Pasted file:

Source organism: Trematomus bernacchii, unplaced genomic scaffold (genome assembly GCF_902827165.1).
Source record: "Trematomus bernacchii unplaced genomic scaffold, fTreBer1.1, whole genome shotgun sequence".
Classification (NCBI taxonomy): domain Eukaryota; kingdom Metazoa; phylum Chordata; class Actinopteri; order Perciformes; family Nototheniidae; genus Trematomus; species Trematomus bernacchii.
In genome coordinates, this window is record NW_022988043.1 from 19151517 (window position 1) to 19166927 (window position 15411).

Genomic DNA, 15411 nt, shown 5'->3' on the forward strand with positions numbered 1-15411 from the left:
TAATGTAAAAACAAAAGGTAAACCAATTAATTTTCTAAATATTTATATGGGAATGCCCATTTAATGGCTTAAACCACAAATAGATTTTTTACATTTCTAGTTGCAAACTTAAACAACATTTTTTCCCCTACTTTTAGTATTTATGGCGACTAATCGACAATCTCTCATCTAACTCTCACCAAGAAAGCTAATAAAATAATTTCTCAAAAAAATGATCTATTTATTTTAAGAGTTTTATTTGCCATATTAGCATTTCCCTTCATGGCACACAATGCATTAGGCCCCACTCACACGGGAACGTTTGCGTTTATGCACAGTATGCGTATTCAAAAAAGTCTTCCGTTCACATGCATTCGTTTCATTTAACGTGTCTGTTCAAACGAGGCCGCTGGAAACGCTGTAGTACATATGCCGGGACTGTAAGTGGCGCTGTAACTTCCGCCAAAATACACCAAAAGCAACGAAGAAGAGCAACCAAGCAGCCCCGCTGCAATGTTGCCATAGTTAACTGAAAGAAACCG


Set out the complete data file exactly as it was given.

Source organism: Trematomus bernacchii, unplaced genomic scaffold (genome assembly GCF_902827165.1).
Source record: "Trematomus bernacchii unplaced genomic scaffold, fTreBer1.1, whole genome shotgun sequence".
Classification (NCBI taxonomy): domain Eukaryota; kingdom Metazoa; phylum Chordata; class Actinopteri; order Perciformes; family Nototheniidae; genus Trematomus; species Trematomus bernacchii.
In genome coordinates, this window is record NW_022988043.1 from 19151517 (window position 1) to 19166927 (window position 15411).

Genomic DNA, 15411 nt, shown 5'->3' on the forward strand with positions numbered 1-15411 from the left:
TAATGTAAAAACAAAAGGTAAACCAATTAATTTTCTAAATATTTATATGGGAATGCCCATTTAATGGCTTAAACCACAAATAGATTTTTTACATTTCTAGTTGCAAACTTAAACAACATTTTTTCCCCTACTTTTAGTATTTATGGCGACTAATCGACAATCTCTCATCTAACTCTCACCAAGAAAGCTAATAAAATAATTTCTCAAAAAAATGATCTATTTATTTTAAGAGTTTTATTTGCCATATTAGCATTTCCCTTCATGGCACACAATGCATTAGGCCCCACTCACACGGGAACGTTTGCGTTTATGCACAGTATGCGTATTCAAAAAAGTCTTCCGTTCACATGCATTCGTTTCATTTAACGTGTCTGTTCAAACGAGGCCGCTGGAAACGCTGTAGTACATATGCCGGGACTGTAAGTGGCGCTGTAACTTCCGCCAAAATACACCAAAAGCAACGAAGAAGAGCAACCAAGCAGCCCCGCTGCAATGTTGCCATAGTTAACTGAAAGAAACCG